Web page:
At the opening of photographer Kwame Brathwaite's new show "Celebrity and the Everyday," the 'Grey's Anatomy' star talks about black representation in media as well as his provocative acceptance speech at the 2016 BET Awards.
Fans of Grey’s Anatomy grew concerned last month when the dashing Dr. Jackson Avery, played by Jesse Williams, vanished from the popular TV show for a few weeks, fueling speculation until his recent return.
"I was off shooting a movie called Random Acts of Violence, and I'm back. Crisis of conscience, lost his child, lost his ex-wife, lost a patient, so ventured out into the woods and find himself, which I think men need to do more often. Let's call it a mental health angle," Williams said of his disappearance when The Hollywood Reporter caught up with him at Philip Martin Gallery in Culver City where he introduced a new show, "Celebrity and the Everyday" (through Dec. 22), a collection of photos by 80-year-old photographer Kwame S. Brathwaite, co-curated by Williams and the artist's son, Kwame Jr.
For more than 50 years Brathwaite has trained his lens on African-American subjects: Muhammad Ali in the Congo, seated alone in profile on a bench on a gray day by the water; a furrow-browed Bob Marley, guitar in hand, lost in thought during a sound check; or model Ethel Parks, a member of Grandassa Agency, featuring only African-American women and founded by Brathwaite and his brother, Elombe Brath, to challenge white beauty standards.
Other Grandassa models are featured in a 1971 black-and-white poster spelling out the words, "Black Is Beautiful," a phrase originated by Harlem orator Carlos A. Cook and popularized by "Naturally '62,” an event sponsored by the Brathwaite brothers featuring Grandassa models at the Harlem Purple Manor where it was billed as the "original African coiffure and fashion extravaganza."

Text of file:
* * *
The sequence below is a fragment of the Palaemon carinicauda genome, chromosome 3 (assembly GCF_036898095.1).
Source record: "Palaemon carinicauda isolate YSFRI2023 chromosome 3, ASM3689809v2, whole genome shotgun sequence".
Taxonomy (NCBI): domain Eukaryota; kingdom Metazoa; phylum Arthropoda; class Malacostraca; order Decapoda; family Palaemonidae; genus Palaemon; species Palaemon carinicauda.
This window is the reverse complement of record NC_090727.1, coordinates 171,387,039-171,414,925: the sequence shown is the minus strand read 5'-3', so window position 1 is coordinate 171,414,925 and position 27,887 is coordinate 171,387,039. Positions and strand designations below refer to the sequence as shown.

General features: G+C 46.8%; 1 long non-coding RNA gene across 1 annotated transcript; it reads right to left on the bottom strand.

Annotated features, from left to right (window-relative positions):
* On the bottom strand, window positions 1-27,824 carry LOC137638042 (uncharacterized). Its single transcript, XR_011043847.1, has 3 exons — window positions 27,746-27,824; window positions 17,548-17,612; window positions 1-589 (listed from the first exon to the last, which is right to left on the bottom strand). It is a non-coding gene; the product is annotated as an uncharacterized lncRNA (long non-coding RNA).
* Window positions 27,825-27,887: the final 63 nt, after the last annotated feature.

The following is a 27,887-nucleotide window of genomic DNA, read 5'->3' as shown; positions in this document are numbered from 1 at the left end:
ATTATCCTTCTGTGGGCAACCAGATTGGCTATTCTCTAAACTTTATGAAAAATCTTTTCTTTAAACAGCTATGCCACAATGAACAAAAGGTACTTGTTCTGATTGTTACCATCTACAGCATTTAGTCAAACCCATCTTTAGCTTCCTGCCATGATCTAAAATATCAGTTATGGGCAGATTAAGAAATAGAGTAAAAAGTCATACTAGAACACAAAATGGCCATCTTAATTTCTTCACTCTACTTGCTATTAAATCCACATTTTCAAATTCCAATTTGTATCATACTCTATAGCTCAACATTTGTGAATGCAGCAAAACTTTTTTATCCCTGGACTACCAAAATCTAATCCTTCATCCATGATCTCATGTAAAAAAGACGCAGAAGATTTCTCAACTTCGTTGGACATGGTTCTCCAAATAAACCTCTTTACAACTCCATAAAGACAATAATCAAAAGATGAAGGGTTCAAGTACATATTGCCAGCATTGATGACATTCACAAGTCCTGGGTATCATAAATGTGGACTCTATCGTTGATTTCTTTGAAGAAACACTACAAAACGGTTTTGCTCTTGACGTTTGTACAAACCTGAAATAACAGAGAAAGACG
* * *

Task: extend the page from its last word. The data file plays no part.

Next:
Strong proponents of Marcus Garvey's Pan-Africanism, the Brathwaite brothers also co-founded the African Jazz Arts Society and Studios (AJASS), a collective of artists, playwrights, designers and dancers, which is no doubt how they got Abbey Lincoln and Max Roach to perform at "Naturally '62." "Black is Beautiful, that concept, it’s no different than when people say Black Lives Matter," says Brathwaite Jr., who joined Williams and art critic Hamza Walker at a well-attended opening, including names like Debbie Allen. "That's what this was, it was representation. This was the ability to look at yourself and see the beauty that was inherent in you."
Around the time Marshall McLuhan coined the phrase "the medium is the message," elevating mass media in the form of television and cinema over the content it contains, Brathwaite Sr. hit upon the notion of using his camera to reshape how the world sees the black community and, more important, how it sees itself.
"You use the lens of media as marketing," says Williams. "Grey's Anatomy is marketing. Anything on TV, I mean look at the news, it's telling you how to feel about things. Unfortunately, it has been and continues to be incredibly important to have representation in the black community. Despite everything you're being told, despite the concepts and onslaught of conditioning around you, black is beautiful. Your life still matters."
Brathwaite Jr. met Williams at Art Basel Miami where the two fell into a discussion about the portrayal of African Americans in media. "When I was coming up with the show and thinking about the people that represented the same ideas my father had about celebrity being about the community, being about representing, being about having a call to arms and the acceptance speech at the 2016 BET Awards, I reached out to him and Jesse said yes."